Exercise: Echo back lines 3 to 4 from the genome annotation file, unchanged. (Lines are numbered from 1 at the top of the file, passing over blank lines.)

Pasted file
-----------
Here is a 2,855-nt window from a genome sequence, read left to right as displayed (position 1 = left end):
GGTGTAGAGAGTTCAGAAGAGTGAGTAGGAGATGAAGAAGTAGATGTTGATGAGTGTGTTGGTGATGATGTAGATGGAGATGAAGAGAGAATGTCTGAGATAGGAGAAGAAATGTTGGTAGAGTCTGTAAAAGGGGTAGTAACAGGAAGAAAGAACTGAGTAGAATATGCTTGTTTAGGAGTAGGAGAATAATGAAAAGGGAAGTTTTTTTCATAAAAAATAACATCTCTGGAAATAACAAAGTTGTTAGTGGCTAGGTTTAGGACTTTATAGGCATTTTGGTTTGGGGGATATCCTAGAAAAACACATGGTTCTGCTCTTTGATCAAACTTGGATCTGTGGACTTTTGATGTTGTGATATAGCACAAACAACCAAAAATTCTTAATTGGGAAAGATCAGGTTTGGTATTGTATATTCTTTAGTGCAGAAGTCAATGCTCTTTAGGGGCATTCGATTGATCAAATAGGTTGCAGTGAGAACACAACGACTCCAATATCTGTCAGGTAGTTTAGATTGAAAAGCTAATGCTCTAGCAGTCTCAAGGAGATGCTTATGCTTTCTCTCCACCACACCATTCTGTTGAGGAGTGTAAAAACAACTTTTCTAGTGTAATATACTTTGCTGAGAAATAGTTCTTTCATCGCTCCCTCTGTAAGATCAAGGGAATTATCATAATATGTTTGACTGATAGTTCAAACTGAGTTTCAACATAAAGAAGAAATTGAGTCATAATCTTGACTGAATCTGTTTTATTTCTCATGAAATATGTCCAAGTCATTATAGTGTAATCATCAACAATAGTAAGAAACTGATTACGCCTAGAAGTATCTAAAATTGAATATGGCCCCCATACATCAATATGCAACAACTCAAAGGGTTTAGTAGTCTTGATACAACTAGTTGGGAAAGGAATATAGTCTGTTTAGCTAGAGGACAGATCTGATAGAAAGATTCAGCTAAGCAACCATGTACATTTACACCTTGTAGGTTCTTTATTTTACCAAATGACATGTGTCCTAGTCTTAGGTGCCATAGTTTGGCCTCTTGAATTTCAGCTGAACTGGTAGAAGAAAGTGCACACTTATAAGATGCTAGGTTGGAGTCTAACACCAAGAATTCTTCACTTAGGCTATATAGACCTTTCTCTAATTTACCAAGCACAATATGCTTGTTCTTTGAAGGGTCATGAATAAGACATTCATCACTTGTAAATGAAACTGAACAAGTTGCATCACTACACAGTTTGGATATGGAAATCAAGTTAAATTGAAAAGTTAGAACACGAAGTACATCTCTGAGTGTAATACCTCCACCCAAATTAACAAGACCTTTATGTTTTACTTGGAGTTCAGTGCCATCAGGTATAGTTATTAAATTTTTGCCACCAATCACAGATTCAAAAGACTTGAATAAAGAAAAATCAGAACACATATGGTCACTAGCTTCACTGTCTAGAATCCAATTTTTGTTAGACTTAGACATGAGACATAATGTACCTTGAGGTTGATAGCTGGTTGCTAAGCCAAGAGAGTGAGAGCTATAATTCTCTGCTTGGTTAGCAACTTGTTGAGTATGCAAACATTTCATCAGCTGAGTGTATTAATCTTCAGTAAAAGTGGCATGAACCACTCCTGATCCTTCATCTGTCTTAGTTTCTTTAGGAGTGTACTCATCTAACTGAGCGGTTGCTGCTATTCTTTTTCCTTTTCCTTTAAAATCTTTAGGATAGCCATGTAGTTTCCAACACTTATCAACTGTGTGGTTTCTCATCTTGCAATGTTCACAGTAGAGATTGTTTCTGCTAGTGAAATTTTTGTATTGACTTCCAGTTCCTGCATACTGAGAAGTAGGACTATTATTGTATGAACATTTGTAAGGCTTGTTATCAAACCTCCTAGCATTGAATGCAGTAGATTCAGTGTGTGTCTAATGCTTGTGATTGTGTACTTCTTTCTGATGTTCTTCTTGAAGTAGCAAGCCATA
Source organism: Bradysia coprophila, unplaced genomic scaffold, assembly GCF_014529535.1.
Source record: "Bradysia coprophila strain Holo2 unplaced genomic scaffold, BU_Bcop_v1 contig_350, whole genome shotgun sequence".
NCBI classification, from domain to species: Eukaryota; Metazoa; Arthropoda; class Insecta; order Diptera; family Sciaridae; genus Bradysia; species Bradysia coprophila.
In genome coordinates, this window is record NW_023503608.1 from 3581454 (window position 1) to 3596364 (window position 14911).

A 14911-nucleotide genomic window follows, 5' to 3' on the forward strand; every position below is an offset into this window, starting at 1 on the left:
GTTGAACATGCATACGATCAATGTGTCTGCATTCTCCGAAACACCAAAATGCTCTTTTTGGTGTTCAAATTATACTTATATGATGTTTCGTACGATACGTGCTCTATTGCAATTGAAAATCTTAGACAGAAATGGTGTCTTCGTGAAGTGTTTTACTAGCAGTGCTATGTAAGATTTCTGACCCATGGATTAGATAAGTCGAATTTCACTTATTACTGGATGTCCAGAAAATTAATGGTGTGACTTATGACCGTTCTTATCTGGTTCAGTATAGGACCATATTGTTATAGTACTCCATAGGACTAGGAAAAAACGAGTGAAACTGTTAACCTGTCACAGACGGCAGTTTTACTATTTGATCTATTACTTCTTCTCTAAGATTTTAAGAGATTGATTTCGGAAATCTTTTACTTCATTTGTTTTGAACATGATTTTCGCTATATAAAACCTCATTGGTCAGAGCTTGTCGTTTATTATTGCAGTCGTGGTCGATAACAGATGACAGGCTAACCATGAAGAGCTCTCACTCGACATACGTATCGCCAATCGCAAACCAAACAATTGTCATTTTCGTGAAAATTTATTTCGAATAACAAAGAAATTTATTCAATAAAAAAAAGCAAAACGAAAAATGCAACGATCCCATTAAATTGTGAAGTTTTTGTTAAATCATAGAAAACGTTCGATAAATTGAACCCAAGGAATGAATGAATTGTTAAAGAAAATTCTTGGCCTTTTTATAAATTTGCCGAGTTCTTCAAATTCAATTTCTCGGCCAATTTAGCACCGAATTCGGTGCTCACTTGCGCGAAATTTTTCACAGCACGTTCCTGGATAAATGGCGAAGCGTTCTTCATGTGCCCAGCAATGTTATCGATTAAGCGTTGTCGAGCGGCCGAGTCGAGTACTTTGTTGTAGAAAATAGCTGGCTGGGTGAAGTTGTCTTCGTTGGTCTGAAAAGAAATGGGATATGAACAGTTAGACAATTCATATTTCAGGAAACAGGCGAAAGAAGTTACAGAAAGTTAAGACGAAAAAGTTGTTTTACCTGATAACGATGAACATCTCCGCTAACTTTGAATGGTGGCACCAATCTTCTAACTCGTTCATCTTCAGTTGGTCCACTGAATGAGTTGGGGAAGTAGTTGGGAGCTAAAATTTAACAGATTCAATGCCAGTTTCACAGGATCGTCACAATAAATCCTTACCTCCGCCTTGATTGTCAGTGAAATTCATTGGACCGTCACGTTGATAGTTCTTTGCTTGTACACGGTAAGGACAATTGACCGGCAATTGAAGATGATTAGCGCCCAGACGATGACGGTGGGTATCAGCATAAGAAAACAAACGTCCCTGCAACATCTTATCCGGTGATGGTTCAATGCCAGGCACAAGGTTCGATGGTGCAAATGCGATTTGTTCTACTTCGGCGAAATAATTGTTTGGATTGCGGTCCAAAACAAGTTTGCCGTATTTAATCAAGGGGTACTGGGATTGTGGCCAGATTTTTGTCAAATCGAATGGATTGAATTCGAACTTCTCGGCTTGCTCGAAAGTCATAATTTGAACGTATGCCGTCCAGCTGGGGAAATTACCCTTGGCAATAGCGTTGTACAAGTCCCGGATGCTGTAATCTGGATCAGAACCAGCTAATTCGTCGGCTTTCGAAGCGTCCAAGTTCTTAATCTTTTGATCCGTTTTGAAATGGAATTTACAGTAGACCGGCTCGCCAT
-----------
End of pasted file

Source organism: Bradysia coprophila, unplaced genomic scaffold, assembly GCF_014529535.1.
Source record: "Bradysia coprophila strain Holo2 unplaced genomic scaffold, BU_Bcop_v1 contig_350, whole genome shotgun sequence".